ENGLAND'S World Cup triumph last weekend is set to give the sport its biggest boost ever - and Chester is ready to jump on the bandwagon.
Chester Rugby Club, who already operate a highly successful youth development section, expect to see a rush of new recruits to the game, and the city's sports development unit is geared up to meeting the anticipated interest in the sport with introductory courses.
Chester have up to 300 youngsters playing every Sunday (10.30am-noon) during the season, from the age of six to 18, and there are also additional training sessions on weekday evenings for older age groups.
Junior rugby has been in operation for more than 30 years at Chester and there are several fathers and coaches who have come up through the ranks of the minis, junior and senior teams.
There are five members of the first-team squad at Hare Lane who started their careers at Chester in the mini section, including Ben Foden who is part of the Sale development squad and has represented England in the U16s and U18s.
Chester has one of the most successful set-ups in the North West and have won many county cups, had numerous county players and one or two national representatives in various age groups.
Most of the age groups have an end-of-season tour which provides a great adventure for parents and children. Some of the older age groups have even been as far as South Africa.
Each age group has at least one and usually several qualified coaches and the club fully subscribes to all child protection procedures. They also adhere strictly to the development code of conduct set out for all age groups by the RFU, providing a safe and enjoyable environment for children, coaches and parents.
The youngest age groups start with playing seven-a-side, non-contact rugby called tag rugby and then progress to larger team formats, incorporating scrummaging and tackling where the full 15-a-side game is played in the older age groups.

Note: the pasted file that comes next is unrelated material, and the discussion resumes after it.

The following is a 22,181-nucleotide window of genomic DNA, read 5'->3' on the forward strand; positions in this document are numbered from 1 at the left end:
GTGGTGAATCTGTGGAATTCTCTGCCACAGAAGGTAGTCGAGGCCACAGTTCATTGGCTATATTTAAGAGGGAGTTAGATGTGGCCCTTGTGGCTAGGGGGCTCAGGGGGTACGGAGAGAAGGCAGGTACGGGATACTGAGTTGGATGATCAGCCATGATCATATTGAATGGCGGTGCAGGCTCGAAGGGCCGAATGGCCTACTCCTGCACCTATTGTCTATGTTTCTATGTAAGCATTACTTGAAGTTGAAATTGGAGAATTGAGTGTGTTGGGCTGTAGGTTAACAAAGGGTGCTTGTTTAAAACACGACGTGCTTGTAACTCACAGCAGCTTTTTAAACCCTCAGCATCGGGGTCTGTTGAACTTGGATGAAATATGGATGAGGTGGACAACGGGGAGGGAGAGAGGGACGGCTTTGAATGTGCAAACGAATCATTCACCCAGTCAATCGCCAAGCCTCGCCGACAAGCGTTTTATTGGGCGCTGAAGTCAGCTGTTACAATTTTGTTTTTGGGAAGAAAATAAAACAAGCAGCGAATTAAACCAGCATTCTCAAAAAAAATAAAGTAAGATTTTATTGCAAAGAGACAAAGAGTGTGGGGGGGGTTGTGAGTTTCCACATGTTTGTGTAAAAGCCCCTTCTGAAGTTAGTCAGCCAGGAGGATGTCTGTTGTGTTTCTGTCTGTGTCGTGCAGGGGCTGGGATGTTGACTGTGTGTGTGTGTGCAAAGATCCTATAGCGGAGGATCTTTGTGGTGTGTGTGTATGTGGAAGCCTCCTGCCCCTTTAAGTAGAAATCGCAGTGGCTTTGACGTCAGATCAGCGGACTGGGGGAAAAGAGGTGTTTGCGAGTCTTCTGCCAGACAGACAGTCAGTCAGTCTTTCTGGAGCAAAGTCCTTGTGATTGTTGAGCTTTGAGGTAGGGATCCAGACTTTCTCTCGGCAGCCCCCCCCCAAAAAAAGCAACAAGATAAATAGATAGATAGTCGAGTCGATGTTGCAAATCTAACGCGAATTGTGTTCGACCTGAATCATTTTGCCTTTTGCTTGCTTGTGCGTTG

The players are given four weeks to decide if they like the sport before they are asked to part with a membership and subscription fee. The fees are around £1.50 per week if a player is present during the whole season. All parents are actively encouraged to join the club, where they can enjoy the club facilities.
Said minis manager Peter Craven, a former Chester and Cheshire player: 'The fantastic achievement of England's World Cup team has captured the imagination of the whole country and has opened many people's eyes to the game.
'We are expecting quite an uplift in interest and attendance at the club, particularly in the junior section, and look forward to welcoming more budding Jonny Wilkinsons on a Sunday morning at Hare Lane.
Key contacts are John Armstrong (youth-junior manager, 6-18 age groups) 01829 740527; Peter Craven (minis manager 6-12 years) 01829 751796; and Terry Allen (director of rugby, senior players over 18) 01244 300138.
Chester City Council, in conjunction with Sport Cheshire, are holding Year Eight and Year Nine assessments at Chester RC with 60 players turning up there on Monday nights. These assessments are held on the last Monday of every month up to March 29, 2004, excluding December.
Activities next year include: Jan-April - Girls' tag rugby taster sessions to be offered to high schools.
February 12, 1pm-3:15pm - Girls' tag rugby festival (Years 7-10) at Northwich. May 20, 1-4pm - Primary schools' tag rugby festival (Years 5&6) at Chester RUFC.
May 20, 4-6pm - Girls' tag rugby coaching and festival (Years 7-10) at Chester RUFC.
June 26, Boys' rugby (Year 8), girls' tag rugby (Years 7-10) and mixed primary tag rugby teams to represent Chester at the Cheshire Youth Game in Macclesfield.
For more details, visit www.sportcheshire.org or www.chestercc.gov.uk/sports
Although football remains the high profile sport in schools, some high schools like Christleton, The King's School and Heber, Malpas, have played some rugby and Andrew Scoular, head of rugby development at the RFU, believes there will be a resurgence of interest in schools, which the RFU intends to capitalise on.
But the explosion of interest in rugby comes with a health warning. John Dunford, general secretary of the Secondary Heads' Association, said: 'I think England's win will give rugby a big boost in schools at a time when footballers are very bad role models for young people. But because rugby is a physical contact sport and can be dangerous, the schools will need to have properly qualified referees to ensure the games are played safely.'